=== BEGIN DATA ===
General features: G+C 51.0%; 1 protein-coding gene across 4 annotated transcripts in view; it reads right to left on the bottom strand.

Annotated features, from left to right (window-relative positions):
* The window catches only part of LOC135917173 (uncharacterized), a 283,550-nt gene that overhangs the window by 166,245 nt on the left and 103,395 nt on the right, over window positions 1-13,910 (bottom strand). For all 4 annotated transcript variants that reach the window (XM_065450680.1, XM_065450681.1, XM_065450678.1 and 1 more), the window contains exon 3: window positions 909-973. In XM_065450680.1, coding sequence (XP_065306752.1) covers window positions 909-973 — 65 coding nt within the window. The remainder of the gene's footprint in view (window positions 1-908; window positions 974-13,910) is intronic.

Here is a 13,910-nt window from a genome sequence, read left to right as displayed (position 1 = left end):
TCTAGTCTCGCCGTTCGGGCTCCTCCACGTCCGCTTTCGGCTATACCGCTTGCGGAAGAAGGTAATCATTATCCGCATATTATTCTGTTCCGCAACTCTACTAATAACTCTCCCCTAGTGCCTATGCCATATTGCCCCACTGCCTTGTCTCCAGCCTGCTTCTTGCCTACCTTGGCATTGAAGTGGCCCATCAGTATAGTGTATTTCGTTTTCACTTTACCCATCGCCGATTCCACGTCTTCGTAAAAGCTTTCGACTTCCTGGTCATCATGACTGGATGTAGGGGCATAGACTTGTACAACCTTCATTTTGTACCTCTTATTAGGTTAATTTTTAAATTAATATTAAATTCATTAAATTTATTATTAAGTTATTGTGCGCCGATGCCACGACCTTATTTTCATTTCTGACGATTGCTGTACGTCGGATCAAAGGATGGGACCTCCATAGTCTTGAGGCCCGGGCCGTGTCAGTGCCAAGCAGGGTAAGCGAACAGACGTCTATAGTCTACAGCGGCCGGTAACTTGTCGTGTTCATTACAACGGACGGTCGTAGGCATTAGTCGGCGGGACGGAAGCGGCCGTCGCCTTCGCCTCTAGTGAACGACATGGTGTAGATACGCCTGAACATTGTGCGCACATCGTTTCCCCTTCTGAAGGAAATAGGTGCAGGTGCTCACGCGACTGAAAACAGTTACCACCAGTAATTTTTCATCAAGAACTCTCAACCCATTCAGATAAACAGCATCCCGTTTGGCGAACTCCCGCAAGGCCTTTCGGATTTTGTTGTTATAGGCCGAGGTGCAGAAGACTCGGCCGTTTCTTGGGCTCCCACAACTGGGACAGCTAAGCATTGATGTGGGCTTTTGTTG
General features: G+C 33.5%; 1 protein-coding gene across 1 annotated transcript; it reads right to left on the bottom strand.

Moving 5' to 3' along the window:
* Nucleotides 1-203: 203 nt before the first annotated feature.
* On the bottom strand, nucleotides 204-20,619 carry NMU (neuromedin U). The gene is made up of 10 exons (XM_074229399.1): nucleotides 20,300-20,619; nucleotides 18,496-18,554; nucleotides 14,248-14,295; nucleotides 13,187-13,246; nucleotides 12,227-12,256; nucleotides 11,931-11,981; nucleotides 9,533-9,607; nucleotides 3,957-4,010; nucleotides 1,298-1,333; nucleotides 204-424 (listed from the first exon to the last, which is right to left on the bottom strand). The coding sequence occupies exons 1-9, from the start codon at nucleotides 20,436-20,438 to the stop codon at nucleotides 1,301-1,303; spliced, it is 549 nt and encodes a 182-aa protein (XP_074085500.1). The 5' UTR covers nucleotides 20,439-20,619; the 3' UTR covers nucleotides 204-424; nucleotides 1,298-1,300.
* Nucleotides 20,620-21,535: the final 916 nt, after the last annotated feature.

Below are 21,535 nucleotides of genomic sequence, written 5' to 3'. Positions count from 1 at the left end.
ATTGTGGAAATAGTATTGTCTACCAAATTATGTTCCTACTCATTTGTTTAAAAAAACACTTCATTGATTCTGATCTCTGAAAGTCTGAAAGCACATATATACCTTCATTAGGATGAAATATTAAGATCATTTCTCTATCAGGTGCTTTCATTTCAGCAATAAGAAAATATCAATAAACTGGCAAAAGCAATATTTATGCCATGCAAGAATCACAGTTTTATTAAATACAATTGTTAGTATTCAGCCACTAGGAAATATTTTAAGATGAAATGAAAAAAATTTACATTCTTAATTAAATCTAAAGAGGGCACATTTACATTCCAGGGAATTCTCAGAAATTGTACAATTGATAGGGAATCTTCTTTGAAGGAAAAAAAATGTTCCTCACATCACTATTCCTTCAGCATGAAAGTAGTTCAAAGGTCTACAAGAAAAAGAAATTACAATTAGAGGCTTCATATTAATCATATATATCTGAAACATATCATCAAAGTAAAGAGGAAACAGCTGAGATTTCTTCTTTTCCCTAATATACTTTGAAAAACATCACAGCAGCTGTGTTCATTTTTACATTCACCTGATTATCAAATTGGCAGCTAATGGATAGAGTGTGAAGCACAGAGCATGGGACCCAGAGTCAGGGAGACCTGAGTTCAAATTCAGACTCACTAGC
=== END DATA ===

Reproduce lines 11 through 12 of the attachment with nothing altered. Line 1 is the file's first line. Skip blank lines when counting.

Below are 21,535 nucleotides of genomic sequence, written 5' to 3'. Positions count from 1 at the left end.
ATTGTGGAAATAGTATTGTCTACCAAATTATGTTCCTACTCATTTGTTTAAAAAAACACTTCATTGATTCTGATCTCTGAAAGTCTGAAAGCACATATATACCTTCATTAGGATGAAATATTAAGATCATTTCTCTATCAGGTGCTTTCATTTCAGCAATAAGAAAATATCAATAAACTGGCAAAAGCAATATTTATGCCATGCAAGAATCACAGTTTTATTAAATACAATTGTTAGTATTCAGCCACTAGGAAATATTTTAAGATGAAATGAAAAAAATTTACATTCTTAATTAAATCTAAAGAGGGCACATTTACATTCCAGGGAATTCTCAGAAATTGTACAATTGATAGGGAATCTTCTTTGAAGGAAAAAAAATGTTCCTCACATCACTATTCCTTCAGCATGAAAGTAGTTCAAAGGTCTACAAGAAAAAGAAATTACAATTAGAGGCTTCATATTAATCATATATATCTGAAACATATCATCAAAGTAAAGAGGAAACAGCTGAGATTTCTTCTTTTCCCTAATATACTTTGAAAAACATCACAGCAGCTGTGTTCATTTTTACATTCACCTGATTATCAAATTGGCAGCTAATGGATAGAGTGTGAAGCACAGAGCATGGGACCCAGAGTCAGGGAGACCTGAGTTCAAATTCAGACTCACTAGC